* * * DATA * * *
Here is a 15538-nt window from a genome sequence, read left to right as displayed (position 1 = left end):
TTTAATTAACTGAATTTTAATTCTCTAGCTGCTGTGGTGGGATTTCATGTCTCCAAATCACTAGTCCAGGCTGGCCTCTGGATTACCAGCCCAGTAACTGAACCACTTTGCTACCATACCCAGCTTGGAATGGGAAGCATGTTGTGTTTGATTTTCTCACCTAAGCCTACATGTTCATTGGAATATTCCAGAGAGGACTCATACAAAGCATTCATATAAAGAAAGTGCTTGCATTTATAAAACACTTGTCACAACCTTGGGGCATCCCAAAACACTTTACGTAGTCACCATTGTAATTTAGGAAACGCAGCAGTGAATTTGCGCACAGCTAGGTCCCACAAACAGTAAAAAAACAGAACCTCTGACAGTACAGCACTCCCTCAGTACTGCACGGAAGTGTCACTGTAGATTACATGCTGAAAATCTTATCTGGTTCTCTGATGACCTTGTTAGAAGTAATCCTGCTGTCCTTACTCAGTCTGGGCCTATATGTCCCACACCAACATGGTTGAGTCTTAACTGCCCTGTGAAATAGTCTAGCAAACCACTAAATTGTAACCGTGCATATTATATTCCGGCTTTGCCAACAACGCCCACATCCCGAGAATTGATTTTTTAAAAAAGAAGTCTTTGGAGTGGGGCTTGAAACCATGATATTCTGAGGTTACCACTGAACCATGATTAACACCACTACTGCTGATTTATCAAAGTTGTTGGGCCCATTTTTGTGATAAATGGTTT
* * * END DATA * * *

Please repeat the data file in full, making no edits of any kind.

Here is a 15538-nt window from a genome sequence, read left to right as displayed (position 1 = left end):
TTTAATTAACTGAATTTTAATTCTCTAGCTGCTGTGGTGGGATTTCATGTCTCCAAATCACTAGTCCAGGCTGGCCTCTGGATTACCAGCCCAGTAACTGAACCACTTTGCTACCATACCCAGCTTGGAATGGGAAGCATGTTGTGTTTGATTTTCTCACCTAAGCCTACATGTTCATTGGAATATTCCAGAGAGGACTCATACAAAGCATTCATATAAAGAAAGTGCTTGCATTTATAAAACACTTGTCACAACCTTGGGGCATCCCAAAACACTTTACGTAGTCACCATTGTAATTTAGGAAACGCAGCAGTGAATTTGCGCACAGCTAGGTCCCACAAACAGTAAAAAAACAGAACCTCTGACAGTACAGCACTCCCTCAGTACTGCACGGAAGTGTCACTGTAGATTACATGCTGAAAATCTTATCTGGTTCTCTGATGACCTTGTTAGAAGTAATCCTGCTGTCCTTACTCAGTCTGGGCCTATATGTCCCACACCAACATGGTTGAGTCTTAACTGCCCTGTGAAATAGTCTAGCAAACCACTAAATTGTAACCGTGCATATTATATTCCGGCTTTGCCAACAACGCCCACATCCCGAGAATTGATTTTTTAAAAAAGAAGTCTTTGGAGTGGGGCTTGAAACCATGATATTCTGAGGTTACCACTGAACCATGATTAACACCACTACTGCTGATTTATCAAAGTTGTTGGGCCCATTTTTGTGATAAATGGTTT